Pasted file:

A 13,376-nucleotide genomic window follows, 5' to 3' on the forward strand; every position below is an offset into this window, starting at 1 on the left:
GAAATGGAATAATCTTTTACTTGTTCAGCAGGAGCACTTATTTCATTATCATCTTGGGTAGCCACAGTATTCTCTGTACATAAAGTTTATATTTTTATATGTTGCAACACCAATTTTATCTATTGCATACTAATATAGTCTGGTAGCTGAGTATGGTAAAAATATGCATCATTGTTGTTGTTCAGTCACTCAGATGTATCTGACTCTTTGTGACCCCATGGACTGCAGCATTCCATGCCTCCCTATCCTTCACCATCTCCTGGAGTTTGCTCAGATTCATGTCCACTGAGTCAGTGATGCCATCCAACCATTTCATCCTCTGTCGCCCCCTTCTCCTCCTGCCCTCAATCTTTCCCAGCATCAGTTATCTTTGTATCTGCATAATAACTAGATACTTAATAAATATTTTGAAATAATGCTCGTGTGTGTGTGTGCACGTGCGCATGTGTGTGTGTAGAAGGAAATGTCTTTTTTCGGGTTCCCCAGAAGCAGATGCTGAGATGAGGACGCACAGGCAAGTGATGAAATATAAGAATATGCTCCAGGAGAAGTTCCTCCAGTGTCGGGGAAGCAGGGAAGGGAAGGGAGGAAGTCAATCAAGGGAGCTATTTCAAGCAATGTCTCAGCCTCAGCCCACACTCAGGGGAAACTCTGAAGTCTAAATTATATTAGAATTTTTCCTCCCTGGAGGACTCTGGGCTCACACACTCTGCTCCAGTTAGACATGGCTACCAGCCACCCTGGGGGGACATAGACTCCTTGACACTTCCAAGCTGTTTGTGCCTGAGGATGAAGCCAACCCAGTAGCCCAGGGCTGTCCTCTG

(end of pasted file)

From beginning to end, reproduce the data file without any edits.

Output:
A 13,376-nucleotide genomic window follows, 5' to 3' on the forward strand; every position below is an offset into this window, starting at 1 on the left:
GAAATGGAATAATCTTTTACTTGTTCAGCAGGAGCACTTATTTCATTATCATCTTGGGTAGCCACAGTATTCTCTGTACATAAAGTTTATATTTTTATATGTTGCAACACCAATTTTATCTATTGCATACTAATATAGTCTGGTAGCTGAGTATGGTAAAAATATGCATCATTGTTGTTGTTCAGTCACTCAGATGTATCTGACTCTTTGTGACCCCATGGACTGCAGCATTCCATGCCTCCCTATCCTTCACCATCTCCTGGAGTTTGCTCAGATTCATGTCCACTGAGTCAGTGATGCCATCCAACCATTTCATCCTCTGTCGCCCCCTTCTCCTCCTGCCCTCAATCTTTCCCAGCATCAGTTATCTTTGTATCTGCATAATAACTAGATACTTAATAAATATTTTGAAATAATGCTCGTGTGTGTGTGTGCACGTGCGCATGTGTGTGTGTAGAAGGAAATGTCTTTTTTCGGGTTCCCCAGAAGCAGATGCTGAGATGAGGACGCACAGGCAAGTGATGAAATATAAGAATATGCTCCAGGAGAAGTTCCTCCAGTGTCGGGGAAGCAGGGAAGGGAAGGGAGGAAGTCAATCAAGGGAGCTATTTCAAGCAATGTCTCAGCCTCAGCCCACACTCAGGGGAAACTCTGAAGTCTAAATTATATTAGAATTTTTCCTCCCTGGAGGACTCTGGGCTCACACACTCTGCTCCAGTTAGACATGGCTACCAGCCACCCTGGGGGGACATAGACTCCTTGACACTTCCAAGCTGTTTGTGCCTGAGGATGAAGCCAACCCAGTAGCCCAGGGCTGTCCTCTG